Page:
The brain —in Charles Sherrington’s metaphor, the “enchanted loom where millions of flashing shuttles weave a dissolving pattern”— not only experiences scenarios fed to it by the sensory channels but also creates them by recall and fantasy.
18. The >enchanted loom< is a famous metaphor for the brain invented by the pioneering neuroscientist Charles S. Sherrington in a passage from his 1940 book Man on his nature, in which he poetically describes his conception of what happens in the cerebral cortex during arousal from sleep: “The great topmost sheet of the mass, that where hardly a light had twinkled or moved, becomes now a sparkling field of rhythmic flashing points with trains of traveling sparks hurrying hither and thither.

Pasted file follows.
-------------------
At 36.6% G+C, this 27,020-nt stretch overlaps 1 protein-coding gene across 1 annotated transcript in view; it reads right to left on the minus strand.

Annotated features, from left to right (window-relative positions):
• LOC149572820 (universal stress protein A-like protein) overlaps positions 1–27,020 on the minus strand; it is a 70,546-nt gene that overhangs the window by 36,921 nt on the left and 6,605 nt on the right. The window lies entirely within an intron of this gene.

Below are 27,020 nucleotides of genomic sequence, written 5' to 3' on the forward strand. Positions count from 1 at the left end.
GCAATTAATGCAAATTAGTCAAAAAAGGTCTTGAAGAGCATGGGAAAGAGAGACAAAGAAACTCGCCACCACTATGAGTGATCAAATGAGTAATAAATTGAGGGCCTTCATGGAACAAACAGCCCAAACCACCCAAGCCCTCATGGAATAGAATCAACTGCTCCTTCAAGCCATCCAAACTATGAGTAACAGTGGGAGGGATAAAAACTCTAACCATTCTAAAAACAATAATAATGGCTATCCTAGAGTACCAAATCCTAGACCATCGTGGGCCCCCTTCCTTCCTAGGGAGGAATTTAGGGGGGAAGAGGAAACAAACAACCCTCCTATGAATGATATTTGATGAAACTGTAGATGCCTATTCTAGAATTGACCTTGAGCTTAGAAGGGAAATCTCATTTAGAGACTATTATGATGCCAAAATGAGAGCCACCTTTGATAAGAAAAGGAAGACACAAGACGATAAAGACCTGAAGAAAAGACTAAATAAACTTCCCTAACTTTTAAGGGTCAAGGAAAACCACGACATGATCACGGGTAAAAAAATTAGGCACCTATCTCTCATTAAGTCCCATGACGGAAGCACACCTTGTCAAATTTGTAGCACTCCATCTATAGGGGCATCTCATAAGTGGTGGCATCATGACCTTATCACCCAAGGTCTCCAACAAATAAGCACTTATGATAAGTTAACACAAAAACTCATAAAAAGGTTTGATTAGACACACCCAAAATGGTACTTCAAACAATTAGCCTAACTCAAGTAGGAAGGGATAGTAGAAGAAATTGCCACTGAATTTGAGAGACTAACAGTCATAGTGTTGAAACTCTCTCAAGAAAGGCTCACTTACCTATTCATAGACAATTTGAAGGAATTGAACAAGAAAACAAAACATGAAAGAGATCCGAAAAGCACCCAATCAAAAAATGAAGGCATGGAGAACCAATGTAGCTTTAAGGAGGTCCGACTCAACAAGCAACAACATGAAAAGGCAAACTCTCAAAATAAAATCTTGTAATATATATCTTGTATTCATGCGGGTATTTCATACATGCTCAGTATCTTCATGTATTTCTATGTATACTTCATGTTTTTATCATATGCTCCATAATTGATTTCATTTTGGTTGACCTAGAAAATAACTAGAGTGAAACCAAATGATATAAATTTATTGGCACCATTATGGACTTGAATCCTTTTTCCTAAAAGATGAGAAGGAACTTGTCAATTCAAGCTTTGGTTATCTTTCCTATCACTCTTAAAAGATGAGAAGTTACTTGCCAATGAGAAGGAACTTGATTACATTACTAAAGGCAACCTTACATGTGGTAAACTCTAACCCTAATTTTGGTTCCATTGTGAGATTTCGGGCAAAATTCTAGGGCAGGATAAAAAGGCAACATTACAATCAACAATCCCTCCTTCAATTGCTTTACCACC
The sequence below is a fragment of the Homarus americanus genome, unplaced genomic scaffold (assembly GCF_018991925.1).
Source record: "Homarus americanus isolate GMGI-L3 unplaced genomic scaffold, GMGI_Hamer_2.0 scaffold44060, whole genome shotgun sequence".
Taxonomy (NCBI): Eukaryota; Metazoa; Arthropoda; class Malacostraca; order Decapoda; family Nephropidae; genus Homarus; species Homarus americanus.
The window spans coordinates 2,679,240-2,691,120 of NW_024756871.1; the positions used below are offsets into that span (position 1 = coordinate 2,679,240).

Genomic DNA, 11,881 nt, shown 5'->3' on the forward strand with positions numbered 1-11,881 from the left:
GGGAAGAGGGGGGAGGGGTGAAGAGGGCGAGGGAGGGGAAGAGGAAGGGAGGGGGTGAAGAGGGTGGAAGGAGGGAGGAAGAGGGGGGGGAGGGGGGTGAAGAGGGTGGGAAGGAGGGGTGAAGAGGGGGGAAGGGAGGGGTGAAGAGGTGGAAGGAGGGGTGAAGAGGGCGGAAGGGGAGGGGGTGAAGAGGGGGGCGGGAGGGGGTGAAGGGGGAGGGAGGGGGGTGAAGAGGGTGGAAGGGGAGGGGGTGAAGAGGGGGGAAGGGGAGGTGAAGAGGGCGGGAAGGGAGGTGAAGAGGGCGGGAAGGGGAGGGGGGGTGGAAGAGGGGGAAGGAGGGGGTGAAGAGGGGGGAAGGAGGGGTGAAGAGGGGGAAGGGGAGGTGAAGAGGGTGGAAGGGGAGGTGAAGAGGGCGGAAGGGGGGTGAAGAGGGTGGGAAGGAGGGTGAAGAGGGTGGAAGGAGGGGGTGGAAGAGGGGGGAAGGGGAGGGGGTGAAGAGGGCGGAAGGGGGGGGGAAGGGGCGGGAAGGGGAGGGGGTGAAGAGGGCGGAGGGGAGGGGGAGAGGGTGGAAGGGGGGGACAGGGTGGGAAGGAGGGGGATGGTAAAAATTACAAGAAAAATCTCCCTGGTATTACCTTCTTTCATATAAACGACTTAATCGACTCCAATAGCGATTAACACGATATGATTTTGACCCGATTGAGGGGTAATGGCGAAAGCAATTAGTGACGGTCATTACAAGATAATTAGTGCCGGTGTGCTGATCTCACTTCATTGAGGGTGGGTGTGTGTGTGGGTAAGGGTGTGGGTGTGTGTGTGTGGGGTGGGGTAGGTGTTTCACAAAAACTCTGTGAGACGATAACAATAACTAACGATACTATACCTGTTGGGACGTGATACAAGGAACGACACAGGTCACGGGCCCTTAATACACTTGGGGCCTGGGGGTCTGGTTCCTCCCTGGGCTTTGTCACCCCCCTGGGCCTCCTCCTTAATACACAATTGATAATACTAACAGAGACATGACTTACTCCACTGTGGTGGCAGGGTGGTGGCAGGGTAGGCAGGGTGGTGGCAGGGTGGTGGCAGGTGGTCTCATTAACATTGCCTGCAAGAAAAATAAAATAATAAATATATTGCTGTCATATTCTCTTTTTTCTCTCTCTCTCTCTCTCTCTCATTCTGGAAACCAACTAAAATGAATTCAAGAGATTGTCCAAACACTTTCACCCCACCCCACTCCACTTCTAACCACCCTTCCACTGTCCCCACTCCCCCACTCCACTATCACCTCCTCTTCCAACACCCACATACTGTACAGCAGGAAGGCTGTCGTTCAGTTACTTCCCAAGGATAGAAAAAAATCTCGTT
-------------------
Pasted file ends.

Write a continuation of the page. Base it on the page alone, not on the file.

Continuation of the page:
The brain is waking and with it the mind is returning.
It is as if the Milky Way entered upon some cosmic dance.
Swiftly the head mass becomes an enchanted loom where millions of flashing shuttles weave a dissolving pattern, always a meaningful pattern though never an abiding one; a shifting harmony of subpatterns.” The >loom< he
refers to was undoubtedly meant to be a Jacquard loom, used for weaving fabric into complex patterns.